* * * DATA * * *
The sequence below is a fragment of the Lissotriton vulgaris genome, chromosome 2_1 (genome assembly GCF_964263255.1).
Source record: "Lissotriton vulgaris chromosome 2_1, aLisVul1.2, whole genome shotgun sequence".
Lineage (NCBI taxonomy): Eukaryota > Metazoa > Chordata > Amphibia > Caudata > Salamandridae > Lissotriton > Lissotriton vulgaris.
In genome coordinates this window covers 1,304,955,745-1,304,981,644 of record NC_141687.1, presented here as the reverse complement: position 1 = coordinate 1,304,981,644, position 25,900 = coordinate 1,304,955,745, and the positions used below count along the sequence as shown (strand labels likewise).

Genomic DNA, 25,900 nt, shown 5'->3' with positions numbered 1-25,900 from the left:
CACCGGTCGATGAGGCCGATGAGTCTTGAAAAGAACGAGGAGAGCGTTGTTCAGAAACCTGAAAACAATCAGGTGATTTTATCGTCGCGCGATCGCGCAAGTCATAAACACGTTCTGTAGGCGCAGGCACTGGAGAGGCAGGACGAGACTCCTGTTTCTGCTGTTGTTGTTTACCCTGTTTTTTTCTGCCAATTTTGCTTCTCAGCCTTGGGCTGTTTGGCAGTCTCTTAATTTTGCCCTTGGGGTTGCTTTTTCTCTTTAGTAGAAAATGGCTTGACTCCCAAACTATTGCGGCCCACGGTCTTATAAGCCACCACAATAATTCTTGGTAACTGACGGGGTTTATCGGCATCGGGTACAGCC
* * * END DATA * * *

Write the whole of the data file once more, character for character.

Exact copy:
The sequence below is a fragment of the Lissotriton vulgaris genome, chromosome 2_1 (genome assembly GCF_964263255.1).
Source record: "Lissotriton vulgaris chromosome 2_1, aLisVul1.2, whole genome shotgun sequence".
Lineage (NCBI taxonomy): Eukaryota > Metazoa > Chordata > Amphibia > Caudata > Salamandridae > Lissotriton > Lissotriton vulgaris.
In genome coordinates this window covers 1,304,955,745-1,304,981,644 of record NC_141687.1, presented here as the reverse complement: position 1 = coordinate 1,304,981,644, position 25,900 = coordinate 1,304,955,745, and the positions used below count along the sequence as shown (strand labels likewise).

Genomic DNA, 25,900 nt, shown 5'->3' with positions numbered 1-25,900 from the left:
CACCGGTCGATGAGGCCGATGAGTCTTGAAAAGAACGAGGAGAGCGTTGTTCAGAAACCTGAAAACAATCAGGTGATTTTATCGTCGCGCGATCGCGCAAGTCATAAACACGTTCTGTAGGCGCAGGCACTGGAGAGGCAGGACGAGACTCCTGTTTCTGCTGTTGTTGTTTACCCTGTTTTTTTCTGCCAATTTTGCTTCTCAGCCTTGGGCTGTTTGGCAGTCTCTTAATTTTGCCCTTGGGGTTGCTTTTTCTCTTTAGTAGAAAATGGCTTGACTCCCAAACTATTGCGGCCCACGGTCTTATAAGCCACCACAATAATTCTTGGTAACTGACGGGGTTTATCGGCATCGGGTACAGCC